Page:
Shocked at advice on drinking while pregnant
We are alarmed to learn of a recent article in your publication “A drink or two may be good for baby” on October 31, 2008, and others reporting the results of a recent epidemiological study entitled “Light drinking in pregnancy, a risk for behavioral problems and cognitive deficits at 3 years of age?” published by Dr. Yvonne Kelly and colleagues in the International Journal of Epidemiology.
The lay press interpretation suggesting the possibility of some “beneficial” effects of drinking during pregnancy described in these articles was not part of the research study’s findings. We are very concerned that this erroneous and potentially dangerous interpretation of the results has gained considerable traction in the lay press. Indeed, any suggestion that light drinking during pregnancy may provide cognitive advantages or other beneficial effects could lead to more unborn children being placed at increased risk.
Maternal drinking during pregnancy is a serious health issue. There is a considerable body of laboratory research and clinical evidence confirming the adverse consequences of maternal drinking on fetal brain development and behavior. Public health officials and health organizations worldwide, including the World Health Organization, the U.S. National Institutes of Health, and the U.S. Centers for Disease Control and Prevention, have cautioned that women must ABSTAIN from drinking alcohol during pregnancy because it will have adverse life-long consequences for their babies.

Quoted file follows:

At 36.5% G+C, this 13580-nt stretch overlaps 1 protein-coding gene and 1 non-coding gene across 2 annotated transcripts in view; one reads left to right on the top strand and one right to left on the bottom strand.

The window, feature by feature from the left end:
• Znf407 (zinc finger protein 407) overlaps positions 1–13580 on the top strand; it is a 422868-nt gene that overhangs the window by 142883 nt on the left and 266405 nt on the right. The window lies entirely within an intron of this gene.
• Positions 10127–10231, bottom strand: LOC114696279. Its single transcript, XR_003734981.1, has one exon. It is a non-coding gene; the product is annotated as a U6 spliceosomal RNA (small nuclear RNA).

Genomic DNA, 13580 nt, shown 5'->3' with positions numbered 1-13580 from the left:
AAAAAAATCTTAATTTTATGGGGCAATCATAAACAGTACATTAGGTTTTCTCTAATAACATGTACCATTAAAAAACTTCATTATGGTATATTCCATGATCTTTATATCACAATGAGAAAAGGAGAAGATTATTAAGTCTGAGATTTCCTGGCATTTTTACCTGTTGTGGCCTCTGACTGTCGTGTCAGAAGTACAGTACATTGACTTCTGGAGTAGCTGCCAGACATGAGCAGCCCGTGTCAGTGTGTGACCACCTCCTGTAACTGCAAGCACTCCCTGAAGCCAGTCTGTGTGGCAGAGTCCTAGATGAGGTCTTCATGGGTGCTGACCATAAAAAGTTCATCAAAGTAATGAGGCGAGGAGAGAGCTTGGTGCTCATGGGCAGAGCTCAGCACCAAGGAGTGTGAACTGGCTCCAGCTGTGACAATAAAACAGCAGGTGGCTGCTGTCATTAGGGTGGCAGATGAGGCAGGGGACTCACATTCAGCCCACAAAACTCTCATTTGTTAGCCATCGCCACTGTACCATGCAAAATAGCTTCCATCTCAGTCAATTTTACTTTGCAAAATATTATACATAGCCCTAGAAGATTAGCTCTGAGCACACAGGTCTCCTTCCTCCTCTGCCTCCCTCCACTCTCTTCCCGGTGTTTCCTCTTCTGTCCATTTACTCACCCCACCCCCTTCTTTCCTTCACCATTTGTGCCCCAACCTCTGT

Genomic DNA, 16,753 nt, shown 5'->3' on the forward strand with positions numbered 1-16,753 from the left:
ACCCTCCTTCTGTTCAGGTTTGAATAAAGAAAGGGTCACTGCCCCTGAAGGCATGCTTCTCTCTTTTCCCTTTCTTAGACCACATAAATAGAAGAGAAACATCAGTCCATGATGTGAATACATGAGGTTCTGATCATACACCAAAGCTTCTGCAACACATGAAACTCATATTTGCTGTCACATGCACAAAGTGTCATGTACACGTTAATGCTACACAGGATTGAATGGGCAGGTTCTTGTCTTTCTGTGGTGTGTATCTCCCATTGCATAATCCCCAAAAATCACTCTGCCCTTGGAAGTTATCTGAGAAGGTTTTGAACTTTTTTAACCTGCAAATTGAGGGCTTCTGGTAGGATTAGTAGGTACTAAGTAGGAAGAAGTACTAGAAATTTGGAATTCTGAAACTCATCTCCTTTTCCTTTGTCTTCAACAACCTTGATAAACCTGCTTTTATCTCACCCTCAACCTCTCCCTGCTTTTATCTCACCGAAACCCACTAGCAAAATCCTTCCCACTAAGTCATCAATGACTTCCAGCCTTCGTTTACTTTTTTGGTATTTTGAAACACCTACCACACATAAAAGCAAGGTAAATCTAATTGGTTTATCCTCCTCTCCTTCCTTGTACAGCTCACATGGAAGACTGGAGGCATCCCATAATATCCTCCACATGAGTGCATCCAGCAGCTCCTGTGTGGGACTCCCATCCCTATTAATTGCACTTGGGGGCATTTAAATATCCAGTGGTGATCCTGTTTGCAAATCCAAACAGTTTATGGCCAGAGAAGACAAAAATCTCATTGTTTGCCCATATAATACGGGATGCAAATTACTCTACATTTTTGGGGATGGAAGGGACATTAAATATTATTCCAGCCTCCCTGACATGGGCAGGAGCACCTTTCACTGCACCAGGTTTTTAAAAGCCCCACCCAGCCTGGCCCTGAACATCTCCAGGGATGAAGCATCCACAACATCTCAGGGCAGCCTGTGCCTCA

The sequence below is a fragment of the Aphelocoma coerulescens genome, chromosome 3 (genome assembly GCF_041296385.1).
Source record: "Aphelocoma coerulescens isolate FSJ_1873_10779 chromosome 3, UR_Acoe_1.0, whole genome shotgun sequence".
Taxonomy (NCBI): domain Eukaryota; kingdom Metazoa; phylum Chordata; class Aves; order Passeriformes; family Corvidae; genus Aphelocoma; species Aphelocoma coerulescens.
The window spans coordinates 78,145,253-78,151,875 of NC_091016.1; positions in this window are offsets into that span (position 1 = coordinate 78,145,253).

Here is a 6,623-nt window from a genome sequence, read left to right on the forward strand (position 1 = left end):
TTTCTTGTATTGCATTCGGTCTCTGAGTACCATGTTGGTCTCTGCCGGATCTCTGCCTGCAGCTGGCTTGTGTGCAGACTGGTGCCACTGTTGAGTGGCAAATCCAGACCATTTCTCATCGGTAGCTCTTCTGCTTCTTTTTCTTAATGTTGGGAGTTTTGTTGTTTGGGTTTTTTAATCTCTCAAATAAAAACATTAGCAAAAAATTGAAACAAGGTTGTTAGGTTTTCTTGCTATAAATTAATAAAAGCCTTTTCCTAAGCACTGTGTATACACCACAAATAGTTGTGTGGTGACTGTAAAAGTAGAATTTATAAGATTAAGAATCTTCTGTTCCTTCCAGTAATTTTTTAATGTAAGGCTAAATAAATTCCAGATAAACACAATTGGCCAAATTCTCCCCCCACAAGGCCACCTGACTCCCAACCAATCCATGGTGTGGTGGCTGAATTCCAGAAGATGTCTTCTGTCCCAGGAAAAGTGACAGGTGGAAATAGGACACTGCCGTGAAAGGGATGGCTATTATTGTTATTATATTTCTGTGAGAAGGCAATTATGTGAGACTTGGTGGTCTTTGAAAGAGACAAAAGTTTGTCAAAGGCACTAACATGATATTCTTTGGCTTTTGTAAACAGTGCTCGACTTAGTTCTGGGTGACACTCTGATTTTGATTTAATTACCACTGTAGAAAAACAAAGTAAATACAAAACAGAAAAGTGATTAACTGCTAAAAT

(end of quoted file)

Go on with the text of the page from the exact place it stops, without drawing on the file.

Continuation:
We wish to submit the attached editorial response to the report “A drink or two may be good for baby”, that appeared in your publication in an effort to provide your readers with more information regarding what is known about maternal alcohol consumption during pregnancy and the reasons why the study by Kelly and colleagues should be interpreted with caution. Because of the current holiday season, we feel that this message is particularly timely and request your help to bring it to the public attention.
Fetal Alcohol Spectrum Disorders Study Group